On too many fronts, Bush and Obama's policies are too much the same: Guantanamo, criminalizing whistleblowing, an obsession with domestic surveillance, the ongoing Middle East wars and occupations and the still unresolved and epic foreclosure crisis, et al. And, on the issue of government secrecy, the attorney for Daniel Ellsberg - who leaked the Pentagon Papers that led to Watergate - says Obama is actually worse than President Nixon. It's especially chilling when we find Bush's former right-hand man, Dick Cheney, giving his stamp of approval to the "liberal, socialist" Obama's secret drone wars. In a March 14 article, titled "Obama's I'm-No-Dick-Cheney Standard for Government Secrecy," Kevin Gosztola writes:
Incidentally, Cheney has praised Obama's use of drones. "I think it's a good program, and I don't disagree with the basic policy that the Obama administration is pursuing," he said in an interview on CBS' "This Morning" in February. He also "endorsed the drone strike against Anwar al-Awlaki, an American citizen living in Yemen, saying, 'He was clearly part of al-Qaeda.'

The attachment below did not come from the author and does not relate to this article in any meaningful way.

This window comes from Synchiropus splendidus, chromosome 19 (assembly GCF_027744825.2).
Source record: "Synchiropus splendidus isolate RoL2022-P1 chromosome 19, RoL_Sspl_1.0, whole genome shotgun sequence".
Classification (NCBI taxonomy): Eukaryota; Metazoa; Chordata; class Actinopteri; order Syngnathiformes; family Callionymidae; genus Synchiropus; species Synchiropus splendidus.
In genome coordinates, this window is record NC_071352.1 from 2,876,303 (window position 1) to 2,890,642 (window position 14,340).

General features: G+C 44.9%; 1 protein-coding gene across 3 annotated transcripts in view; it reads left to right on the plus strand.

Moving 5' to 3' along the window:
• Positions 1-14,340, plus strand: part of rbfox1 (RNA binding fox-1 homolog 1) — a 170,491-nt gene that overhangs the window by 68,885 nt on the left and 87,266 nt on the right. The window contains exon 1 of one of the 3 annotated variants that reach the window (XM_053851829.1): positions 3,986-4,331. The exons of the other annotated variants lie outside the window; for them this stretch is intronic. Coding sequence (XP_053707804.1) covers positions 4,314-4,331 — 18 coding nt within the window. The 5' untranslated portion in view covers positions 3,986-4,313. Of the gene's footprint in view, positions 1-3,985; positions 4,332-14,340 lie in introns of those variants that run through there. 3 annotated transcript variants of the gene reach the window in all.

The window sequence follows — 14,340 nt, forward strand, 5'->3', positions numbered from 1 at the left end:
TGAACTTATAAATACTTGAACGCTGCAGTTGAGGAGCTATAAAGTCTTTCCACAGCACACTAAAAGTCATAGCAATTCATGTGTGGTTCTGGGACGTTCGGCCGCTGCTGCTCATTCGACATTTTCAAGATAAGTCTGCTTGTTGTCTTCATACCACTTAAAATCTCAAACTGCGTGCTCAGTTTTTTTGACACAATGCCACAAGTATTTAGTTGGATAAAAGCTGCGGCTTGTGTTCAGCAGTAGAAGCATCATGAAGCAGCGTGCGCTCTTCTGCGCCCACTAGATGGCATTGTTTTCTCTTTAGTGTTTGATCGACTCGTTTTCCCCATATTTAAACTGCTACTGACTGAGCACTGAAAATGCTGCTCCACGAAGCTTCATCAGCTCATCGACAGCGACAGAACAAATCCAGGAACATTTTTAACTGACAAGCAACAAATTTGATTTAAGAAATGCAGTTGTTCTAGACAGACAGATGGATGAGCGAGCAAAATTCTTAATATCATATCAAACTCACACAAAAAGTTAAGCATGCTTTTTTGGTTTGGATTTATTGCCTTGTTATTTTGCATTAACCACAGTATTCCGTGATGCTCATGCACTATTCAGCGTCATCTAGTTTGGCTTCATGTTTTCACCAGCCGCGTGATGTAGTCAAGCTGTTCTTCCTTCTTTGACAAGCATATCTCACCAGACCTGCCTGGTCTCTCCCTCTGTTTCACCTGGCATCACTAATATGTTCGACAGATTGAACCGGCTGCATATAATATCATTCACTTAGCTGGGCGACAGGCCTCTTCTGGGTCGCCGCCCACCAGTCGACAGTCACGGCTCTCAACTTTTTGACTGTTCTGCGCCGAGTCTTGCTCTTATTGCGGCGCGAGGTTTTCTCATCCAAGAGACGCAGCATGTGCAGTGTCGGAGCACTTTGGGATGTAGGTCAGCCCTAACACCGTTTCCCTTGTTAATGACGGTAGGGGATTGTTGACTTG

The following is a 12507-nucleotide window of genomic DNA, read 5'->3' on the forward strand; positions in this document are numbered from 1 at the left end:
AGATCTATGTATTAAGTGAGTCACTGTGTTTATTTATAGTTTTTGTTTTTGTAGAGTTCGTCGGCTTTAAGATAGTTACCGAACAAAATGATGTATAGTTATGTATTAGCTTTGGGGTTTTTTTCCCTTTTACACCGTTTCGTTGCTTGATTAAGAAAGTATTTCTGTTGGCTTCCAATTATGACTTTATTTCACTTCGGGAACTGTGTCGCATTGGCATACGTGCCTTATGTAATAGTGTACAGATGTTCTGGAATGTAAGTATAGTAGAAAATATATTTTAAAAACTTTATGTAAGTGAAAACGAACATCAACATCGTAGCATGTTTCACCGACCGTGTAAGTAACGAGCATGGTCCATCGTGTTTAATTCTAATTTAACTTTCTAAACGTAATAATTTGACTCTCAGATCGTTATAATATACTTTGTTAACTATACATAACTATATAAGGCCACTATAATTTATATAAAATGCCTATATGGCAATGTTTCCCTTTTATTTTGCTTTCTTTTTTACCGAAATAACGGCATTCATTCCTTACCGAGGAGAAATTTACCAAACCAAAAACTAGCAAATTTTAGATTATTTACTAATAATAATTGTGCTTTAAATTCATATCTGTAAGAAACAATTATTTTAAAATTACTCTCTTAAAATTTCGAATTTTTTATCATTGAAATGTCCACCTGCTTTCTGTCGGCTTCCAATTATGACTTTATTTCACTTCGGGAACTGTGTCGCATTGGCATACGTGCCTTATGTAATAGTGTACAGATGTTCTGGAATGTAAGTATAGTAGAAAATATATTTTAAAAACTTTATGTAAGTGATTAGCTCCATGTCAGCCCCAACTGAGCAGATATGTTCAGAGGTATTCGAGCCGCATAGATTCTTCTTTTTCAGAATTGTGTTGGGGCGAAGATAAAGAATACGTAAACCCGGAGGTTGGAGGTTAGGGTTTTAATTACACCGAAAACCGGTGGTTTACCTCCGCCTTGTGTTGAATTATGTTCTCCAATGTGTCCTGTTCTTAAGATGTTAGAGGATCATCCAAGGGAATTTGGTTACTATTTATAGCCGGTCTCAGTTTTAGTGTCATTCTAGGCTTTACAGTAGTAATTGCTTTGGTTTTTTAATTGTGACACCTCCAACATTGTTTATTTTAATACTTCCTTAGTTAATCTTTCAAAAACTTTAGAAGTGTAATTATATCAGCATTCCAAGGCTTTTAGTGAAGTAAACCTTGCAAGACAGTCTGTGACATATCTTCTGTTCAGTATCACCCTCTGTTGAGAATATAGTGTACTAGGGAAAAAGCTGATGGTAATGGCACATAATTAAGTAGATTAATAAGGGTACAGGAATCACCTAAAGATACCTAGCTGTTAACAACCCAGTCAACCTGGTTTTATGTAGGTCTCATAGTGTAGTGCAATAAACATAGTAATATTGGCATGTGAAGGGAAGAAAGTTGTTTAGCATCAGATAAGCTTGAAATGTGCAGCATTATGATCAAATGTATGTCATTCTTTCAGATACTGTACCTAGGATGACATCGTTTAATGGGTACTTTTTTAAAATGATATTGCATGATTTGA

Cheney also said in a January 2011 interview on NBC, "In terms of a lot of the terrorism policies - the early talk, for example, about prosecuting people in the CIA who've been carrying out our policies - all of that's fallen by the wayside. I think he's [Obama] learned that what we did was far more appropriate than he ever gave us credit for while he was a candidate."